A little more freedom is coming our way soon. Government is opening up and allowing some light into the corridors of power.
By Raymond Buchanan
BBC Radio Scotland's Sunday Live
The new freedom is one of information.
From 1 January 2005, you, I and everyone else will have more rights. We can demand records and reports from a whole list of public bodies.
Public bodies will have new access responsibilities
The NHS, police, universities and, of course, the Scottish Executive must hand over the information if they have it. This has to be done within 20 days.
After a request is made it is illegal to destroy records and those employees or authorities who do so can be fined up to £5,000 in a criminal court.
But the law does not come into force until next year and one lawyer is questioning the executive's amending of documents before the new act is in place.
Cameron Fyfe represents hundreds of child abuse victims who attended schools run by the De La Salle monks from the 1950s.
Some are suing their alleged abusers and believe that vital information for their cases is contained within official reports.
He told BBC Radio Scotland's Sunday Live programme: "The executive has hinted that they are deleting information from the files.
"At the moment we are seeking an order from the court to instruct the executive to produce this information. At the moment the executive are imprisoning information."
The executive admits that it is reviewing thousands of files, but insists that it is doing so to protect personal information.
It says that if anyone thinks they should have access to the files then they can apply for them - but only their details will be given.
If they want full disclosure of files which contain personal information of others they will have to apply for a court order.
Victims like Arthur McEwan want access to the files as soon as possible.
He was sent to St Ninian's approved school in Stirlingshire in the 1960s for stealing half a crown. There, he says, he endured years of physical abuse and he wants to know what the authorities at the time knew of it.
"There could be things written down about me that I could have completely forgotten about and this could apply to other children as well," he said.
Mr McEwan has never seen any reports about the school, but said: "I don't trust any of them because I think all the things that happened to me in there, everyone knew what was going on.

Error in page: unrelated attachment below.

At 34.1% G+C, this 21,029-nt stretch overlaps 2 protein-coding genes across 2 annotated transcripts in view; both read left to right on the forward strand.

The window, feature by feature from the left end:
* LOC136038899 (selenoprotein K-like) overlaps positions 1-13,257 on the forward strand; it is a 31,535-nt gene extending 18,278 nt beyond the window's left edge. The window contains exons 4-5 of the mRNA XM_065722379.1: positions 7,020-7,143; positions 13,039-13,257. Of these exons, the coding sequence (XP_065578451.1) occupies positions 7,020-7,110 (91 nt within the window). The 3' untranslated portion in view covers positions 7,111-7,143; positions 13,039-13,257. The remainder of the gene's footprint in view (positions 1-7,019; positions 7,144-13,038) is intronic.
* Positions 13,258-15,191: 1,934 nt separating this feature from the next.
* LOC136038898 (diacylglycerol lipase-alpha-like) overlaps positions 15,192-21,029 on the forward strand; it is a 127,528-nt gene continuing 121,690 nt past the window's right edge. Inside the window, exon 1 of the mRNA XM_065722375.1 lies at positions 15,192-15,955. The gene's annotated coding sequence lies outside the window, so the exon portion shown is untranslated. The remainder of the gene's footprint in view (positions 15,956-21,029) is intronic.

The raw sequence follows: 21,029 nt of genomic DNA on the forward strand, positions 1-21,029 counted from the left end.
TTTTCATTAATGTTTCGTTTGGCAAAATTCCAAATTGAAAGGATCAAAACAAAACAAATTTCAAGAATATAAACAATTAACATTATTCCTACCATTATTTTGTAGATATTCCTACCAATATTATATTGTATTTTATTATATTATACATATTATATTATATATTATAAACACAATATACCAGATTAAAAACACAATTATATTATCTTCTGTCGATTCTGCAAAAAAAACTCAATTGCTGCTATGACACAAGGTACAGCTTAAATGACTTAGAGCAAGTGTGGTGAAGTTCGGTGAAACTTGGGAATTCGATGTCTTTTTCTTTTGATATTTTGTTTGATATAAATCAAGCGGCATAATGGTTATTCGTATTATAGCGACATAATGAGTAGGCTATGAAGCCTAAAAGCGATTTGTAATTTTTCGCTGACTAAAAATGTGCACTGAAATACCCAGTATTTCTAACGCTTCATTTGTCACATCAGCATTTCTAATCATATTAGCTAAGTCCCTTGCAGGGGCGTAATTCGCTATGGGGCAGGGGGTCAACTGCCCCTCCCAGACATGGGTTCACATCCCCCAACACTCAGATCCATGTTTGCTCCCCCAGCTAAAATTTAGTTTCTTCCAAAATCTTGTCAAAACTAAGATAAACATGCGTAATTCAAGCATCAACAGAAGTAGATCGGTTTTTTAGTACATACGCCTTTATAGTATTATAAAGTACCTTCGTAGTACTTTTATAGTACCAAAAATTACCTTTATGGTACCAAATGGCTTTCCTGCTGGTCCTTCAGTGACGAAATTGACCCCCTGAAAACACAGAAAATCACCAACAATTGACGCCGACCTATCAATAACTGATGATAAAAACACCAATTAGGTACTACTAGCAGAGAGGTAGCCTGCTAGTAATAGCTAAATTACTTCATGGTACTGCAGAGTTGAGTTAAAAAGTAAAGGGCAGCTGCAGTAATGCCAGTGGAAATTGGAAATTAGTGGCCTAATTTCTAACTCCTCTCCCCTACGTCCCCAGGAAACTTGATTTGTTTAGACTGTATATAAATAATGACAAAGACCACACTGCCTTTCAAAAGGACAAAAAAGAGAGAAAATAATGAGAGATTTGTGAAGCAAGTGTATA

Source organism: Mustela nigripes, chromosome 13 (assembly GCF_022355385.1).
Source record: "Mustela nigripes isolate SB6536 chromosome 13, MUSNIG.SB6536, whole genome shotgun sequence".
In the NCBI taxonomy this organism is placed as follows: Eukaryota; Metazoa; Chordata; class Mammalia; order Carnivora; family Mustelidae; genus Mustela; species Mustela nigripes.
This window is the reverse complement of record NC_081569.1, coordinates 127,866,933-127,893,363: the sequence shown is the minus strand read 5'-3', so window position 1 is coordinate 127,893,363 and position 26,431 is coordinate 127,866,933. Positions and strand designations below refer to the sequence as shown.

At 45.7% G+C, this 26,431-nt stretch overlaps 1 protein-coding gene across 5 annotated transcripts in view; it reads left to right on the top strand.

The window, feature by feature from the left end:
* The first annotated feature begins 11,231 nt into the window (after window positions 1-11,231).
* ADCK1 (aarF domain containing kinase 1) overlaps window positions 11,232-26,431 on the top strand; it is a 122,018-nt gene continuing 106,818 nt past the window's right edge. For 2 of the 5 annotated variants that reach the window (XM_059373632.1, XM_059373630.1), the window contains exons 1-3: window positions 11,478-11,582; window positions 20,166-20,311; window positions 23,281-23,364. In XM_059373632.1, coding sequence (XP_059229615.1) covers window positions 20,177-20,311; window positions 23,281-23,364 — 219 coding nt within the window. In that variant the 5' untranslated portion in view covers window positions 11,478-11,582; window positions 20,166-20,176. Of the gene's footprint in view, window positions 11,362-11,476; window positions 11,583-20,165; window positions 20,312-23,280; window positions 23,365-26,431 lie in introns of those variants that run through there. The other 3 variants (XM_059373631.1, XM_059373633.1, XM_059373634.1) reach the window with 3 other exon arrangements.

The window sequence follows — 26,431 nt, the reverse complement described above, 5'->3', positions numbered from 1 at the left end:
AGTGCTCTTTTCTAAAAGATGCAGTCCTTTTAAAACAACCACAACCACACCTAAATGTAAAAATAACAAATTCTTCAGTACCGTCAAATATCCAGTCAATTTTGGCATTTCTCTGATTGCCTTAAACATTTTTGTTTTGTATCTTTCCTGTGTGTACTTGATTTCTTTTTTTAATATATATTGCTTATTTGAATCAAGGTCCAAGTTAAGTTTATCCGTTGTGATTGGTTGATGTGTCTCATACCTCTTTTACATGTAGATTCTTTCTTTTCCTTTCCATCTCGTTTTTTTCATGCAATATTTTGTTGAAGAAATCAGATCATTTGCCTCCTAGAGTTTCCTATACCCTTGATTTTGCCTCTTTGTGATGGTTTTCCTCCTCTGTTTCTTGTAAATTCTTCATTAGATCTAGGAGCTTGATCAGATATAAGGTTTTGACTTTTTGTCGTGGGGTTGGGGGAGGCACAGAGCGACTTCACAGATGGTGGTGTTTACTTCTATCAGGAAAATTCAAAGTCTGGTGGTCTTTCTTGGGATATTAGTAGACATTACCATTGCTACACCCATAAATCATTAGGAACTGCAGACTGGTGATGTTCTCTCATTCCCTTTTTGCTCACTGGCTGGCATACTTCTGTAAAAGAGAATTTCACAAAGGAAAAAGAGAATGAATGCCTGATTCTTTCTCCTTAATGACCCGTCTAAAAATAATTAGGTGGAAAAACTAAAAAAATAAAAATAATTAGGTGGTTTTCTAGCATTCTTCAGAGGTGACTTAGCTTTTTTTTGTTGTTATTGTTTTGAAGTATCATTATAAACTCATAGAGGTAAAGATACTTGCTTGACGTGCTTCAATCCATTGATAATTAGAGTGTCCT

"It was swept under the carpet and I think the executive are trying to do the same again. I don't know what they've got to hide."
So what will change under the new law?
Dr Brian McNair from Stirling University's Media Research Unit believes that it goes some way towards changing British government's reputation for secrecy.
Kevin Dunion is Scotland's information commissioner
He said: "The Labour government has been trying to overcome the closed nature of British political culture.
"The act is trying to make Britain a bit more like America where the presumption has been that information should be available unless there is a very good reason for it not to be available."
And David Goldberg from the Campaign for Freedom of Information in Scotland thinks the new law is a landmark piece of legislation.
"It is really a fundamental constitutional revolution," he told Sunday Live.
"There has never been the potential for a legally enforceable right to request information held by public authorities."
But there are certain exemptions. For instance, if its judged that releasing a document will damage national security or breach confidential conversations between government ministers and royalty, then it does not have to be published.
There are other clauses which protect public organisations from releasing information which is commercially sensitive or details of the criteria used to judge candidates for public appointments or honours.
However, most of these will have to pass a public interest test, and if it is thought the public should know then the emphasis will be on releasing the information.
Monitoring the public body's performance is the job of Scottish Information Commissioner Kevin Dunion.
He has extensive powers under the new act to force organisations to disclose records. He can even apply for a court order to break down their doors and seize documents.